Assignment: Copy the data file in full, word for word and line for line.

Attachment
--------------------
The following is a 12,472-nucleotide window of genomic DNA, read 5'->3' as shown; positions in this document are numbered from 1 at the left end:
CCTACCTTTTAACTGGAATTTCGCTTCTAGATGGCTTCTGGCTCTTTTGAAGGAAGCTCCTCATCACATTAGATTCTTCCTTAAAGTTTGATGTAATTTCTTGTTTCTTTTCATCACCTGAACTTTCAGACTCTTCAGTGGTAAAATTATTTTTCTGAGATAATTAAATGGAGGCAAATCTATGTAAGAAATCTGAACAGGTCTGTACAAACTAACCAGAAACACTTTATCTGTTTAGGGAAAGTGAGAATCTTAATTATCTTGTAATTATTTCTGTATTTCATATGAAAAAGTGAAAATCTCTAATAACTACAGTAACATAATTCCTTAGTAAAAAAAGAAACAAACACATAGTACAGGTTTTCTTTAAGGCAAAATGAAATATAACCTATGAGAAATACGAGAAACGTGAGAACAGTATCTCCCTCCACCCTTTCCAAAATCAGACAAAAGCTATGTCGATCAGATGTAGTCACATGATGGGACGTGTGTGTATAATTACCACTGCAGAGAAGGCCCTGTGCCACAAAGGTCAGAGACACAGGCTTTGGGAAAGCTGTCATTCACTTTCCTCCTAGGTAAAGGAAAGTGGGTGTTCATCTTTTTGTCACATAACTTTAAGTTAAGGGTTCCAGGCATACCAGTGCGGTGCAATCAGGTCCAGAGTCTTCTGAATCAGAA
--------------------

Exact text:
The following is a 12,472-nucleotide window of genomic DNA, read 5'->3' as shown; positions in this document are numbered from 1 at the left end:
CCTACCTTTTAACTGGAATTTCGCTTCTAGATGGCTTCTGGCTCTTTTGAAGGAAGCTCCTCATCACATTAGATTCTTCCTTAAAGTTTGATGTAATTTCTTGTTTCTTTTCATCACCTGAACTTTCAGACTCTTCAGTGGTAAAATTATTTTTCTGAGATAATTAAATGGAGGCAAATCTATGTAAGAAATCTGAACAGGTCTGTACAAACTAACCAGAAACACTTTATCTGTTTAGGGAAAGTGAGAATCTTAATTATCTTGTAATTATTTCTGTATTTCATATGAAAAAGTGAAAATCTCTAATAACTACAGTAACATAATTCCTTAGTAAAAAAAGAAACAAACACATAGTACAGGTTTTCTTTAAGGCAAAATGAAATATAACCTATGAGAAATACGAGAAACGTGAGAACAGTATCTCCCTCCACCCTTTCCAAAATCAGACAAAAGCTATGTCGATCAGATGTAGTCACATGATGGGACGTGTGTGTATAATTACCACTGCAGAGAAGGCCCTGTGCCACAAAGGTCAGAGACACAGGCTTTGGGAAAGCTGTCATTCACTTTCCTCCTAGGTAAAGGAAAGTGGGTGTTCATCTTTTTGTCACATAACTTTAAGTTAAGGGTTCCAGGCATACCAGTGCGGTGCAATCAGGTCCAGAGTCTTCTGAATCAGAA